Diamond-bearing kimberlite pipes and dykes have been discovered across the northern portion of the NT. Opencut mining between 1999 and 2003 at the Merlin Diamond Field produced in excess of 500 000 ct, valued at US$108 per carat. The high value of diamonds from the Merlin pipes is related to the significant recovery (30% by weight) of gem quality stones and relatively high (55%) proportion of white gems.
The Merlin Diamond field comprises 14 kimberlite pipes in five separate clusters. In 2014, the combined Probable Ore Reserve for all diamond pipes at Merlin was 4.04 Mt at 0.15 carats per tonne (ct/t) for a total of 0.61 Mct, and the Indicated and Inferred Mineral Resource is 27.8 Mt at 0.16 ct/t for a total of 4.35 Mct. Emu 1 is the largest pipe, some 250 m in diameter. Mining was restricted to 9 pipes that ranged from 40 to 110 m in diameter. The largest diamond in Australia (105 carat and valued at US$525 000) was recovered from the Gareth pipe.
The Devonian-age (367 Ma) pipes in the Merlin Diamond field intrude sedimentary rocks of the southern McArthur Basin and northern Georgina Basin. Other significant diamond occurrences in the area include the Coanjula litharenites and Abner Range diatreme. Diamond-bearing kimberlite dykes have intruded sediments of the McArthur Basin at the Packsaddle and Blackjack prospects, northeast of Mataranka.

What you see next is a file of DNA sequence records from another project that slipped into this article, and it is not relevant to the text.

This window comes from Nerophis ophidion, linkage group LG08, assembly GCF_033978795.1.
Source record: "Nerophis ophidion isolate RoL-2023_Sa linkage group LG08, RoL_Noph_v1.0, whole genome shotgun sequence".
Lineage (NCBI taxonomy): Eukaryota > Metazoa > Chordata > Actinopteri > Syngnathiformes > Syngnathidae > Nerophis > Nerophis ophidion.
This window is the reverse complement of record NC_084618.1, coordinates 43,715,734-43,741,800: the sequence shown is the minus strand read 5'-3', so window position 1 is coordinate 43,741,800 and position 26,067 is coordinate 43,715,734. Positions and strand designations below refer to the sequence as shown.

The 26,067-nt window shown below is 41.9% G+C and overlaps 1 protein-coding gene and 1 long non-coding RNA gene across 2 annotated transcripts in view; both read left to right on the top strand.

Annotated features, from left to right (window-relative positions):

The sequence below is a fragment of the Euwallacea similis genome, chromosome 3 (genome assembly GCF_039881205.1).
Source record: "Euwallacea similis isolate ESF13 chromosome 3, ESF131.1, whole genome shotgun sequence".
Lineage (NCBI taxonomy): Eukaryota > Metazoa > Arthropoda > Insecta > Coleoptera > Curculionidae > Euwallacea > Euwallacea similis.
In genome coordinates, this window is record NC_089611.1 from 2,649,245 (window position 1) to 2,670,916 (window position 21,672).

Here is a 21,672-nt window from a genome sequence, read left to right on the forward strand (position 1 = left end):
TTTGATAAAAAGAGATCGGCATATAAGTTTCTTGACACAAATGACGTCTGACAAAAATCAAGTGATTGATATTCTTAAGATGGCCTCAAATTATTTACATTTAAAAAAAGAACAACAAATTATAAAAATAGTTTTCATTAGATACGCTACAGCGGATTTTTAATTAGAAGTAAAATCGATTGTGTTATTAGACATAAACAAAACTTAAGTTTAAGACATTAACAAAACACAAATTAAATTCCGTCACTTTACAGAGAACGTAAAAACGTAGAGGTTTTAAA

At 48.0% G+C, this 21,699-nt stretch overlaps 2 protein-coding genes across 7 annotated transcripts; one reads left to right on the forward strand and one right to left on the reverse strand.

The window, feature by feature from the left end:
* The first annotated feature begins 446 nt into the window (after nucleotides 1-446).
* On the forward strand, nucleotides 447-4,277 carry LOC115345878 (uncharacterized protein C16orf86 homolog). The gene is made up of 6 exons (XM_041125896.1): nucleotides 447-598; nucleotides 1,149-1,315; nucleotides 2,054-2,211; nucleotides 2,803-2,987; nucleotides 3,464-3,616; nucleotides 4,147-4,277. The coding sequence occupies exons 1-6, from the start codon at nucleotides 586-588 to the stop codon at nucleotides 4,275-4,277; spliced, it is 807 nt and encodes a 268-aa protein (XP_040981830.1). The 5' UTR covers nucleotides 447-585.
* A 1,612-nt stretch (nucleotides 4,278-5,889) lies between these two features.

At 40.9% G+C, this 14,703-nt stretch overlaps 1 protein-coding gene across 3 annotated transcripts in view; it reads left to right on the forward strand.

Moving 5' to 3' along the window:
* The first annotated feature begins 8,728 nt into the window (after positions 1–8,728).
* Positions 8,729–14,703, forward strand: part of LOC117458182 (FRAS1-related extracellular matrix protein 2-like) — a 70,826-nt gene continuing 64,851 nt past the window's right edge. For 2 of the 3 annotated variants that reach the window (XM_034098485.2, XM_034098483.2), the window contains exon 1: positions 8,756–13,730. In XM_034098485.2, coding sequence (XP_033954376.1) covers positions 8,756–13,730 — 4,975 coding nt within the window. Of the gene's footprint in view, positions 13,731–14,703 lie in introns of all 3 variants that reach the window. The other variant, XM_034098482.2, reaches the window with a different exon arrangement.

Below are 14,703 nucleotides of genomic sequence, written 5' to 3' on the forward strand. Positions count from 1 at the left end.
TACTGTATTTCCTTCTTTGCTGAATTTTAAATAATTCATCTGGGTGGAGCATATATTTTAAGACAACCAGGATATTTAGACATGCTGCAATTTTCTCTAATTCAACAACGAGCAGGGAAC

Jurassic-age (179 Ma) diamond-bearing kimberlite pipes and dykes intrude Victoria Basin sediments near Timber Creek. Bulk sampling of the main pipe (TC-01) has recovered several hundred gem and industrial quality diamonds. Approximately 40% appear as gem quality, consisting of white, yellow, brown and pink varieties.
The Northern Territory Geological Survey has developed a digital database of sample points with associated diamond indicator mineral results which is linked to a diamond mineral chemistry database (NTGS DIP 011, available on DVD from the InfoCentre).